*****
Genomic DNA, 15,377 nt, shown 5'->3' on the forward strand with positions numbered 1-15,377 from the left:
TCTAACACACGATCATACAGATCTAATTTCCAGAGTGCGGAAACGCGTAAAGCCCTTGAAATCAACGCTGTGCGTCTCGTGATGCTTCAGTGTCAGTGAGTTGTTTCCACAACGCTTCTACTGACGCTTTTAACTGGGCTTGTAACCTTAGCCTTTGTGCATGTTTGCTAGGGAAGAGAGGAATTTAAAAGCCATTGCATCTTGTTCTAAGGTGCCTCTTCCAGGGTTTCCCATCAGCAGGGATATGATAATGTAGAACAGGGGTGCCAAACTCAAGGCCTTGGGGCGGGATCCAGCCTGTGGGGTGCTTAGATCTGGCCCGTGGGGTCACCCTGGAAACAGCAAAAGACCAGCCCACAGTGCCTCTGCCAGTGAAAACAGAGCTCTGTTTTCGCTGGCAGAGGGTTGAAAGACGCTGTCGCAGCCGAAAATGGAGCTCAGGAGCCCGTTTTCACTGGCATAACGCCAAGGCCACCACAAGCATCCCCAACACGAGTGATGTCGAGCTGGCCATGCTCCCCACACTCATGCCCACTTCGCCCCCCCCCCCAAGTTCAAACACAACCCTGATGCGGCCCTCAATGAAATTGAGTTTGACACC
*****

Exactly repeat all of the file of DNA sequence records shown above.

Genomic DNA, 15,377 nt, shown 5'->3' on the forward strand with positions numbered 1-15,377 from the left:
TCTAACACACGATCATACAGATCTAATTTCCAGAGTGCGGAAACGCGTAAAGCCCTTGAAATCAACGCTGTGCGTCTCGTGATGCTTCAGTGTCAGTGAGTTGTTTCCACAACGCTTCTACTGACGCTTTTAACTGGGCTTGTAACCTTAGCCTTTGTGCATGTTTGCTAGGGAAGAGAGGAATTTAAAAGCCATTGCATCTTGTTCTAAGGTGCCTCTTCCAGGGTTTCCCATCAGCAGGGATATGATAATGTAGAACAGGGGTGCCAAACTCAAGGCCTTGGGGCGGGATCCAGCCTGTGGGGTGCTTAGATCTGGCCCGTGGGGTCACCCTGGAAACAGCAAAAGACCAGCCCACAGTGCCTCTGCCAGTGAAAACAGAGCTCTGTTTTCGCTGGCAGAGGGTTGAAAGACGCTGTCGCAGCCGAAAATGGAGCTCAGGAGCCCGTTTTCACTGGCATAACGCCAAGGCCACCACAAGCATCCCCAACACGAGTGATGTCGAGCTGGCCATGCTCCCCACACTCATGCCCACTTCGCCCCCCCCCCCAAGTTCAAACACAACCCTGATGCGGCCCTCAATGAAATTGAGTTTGACACC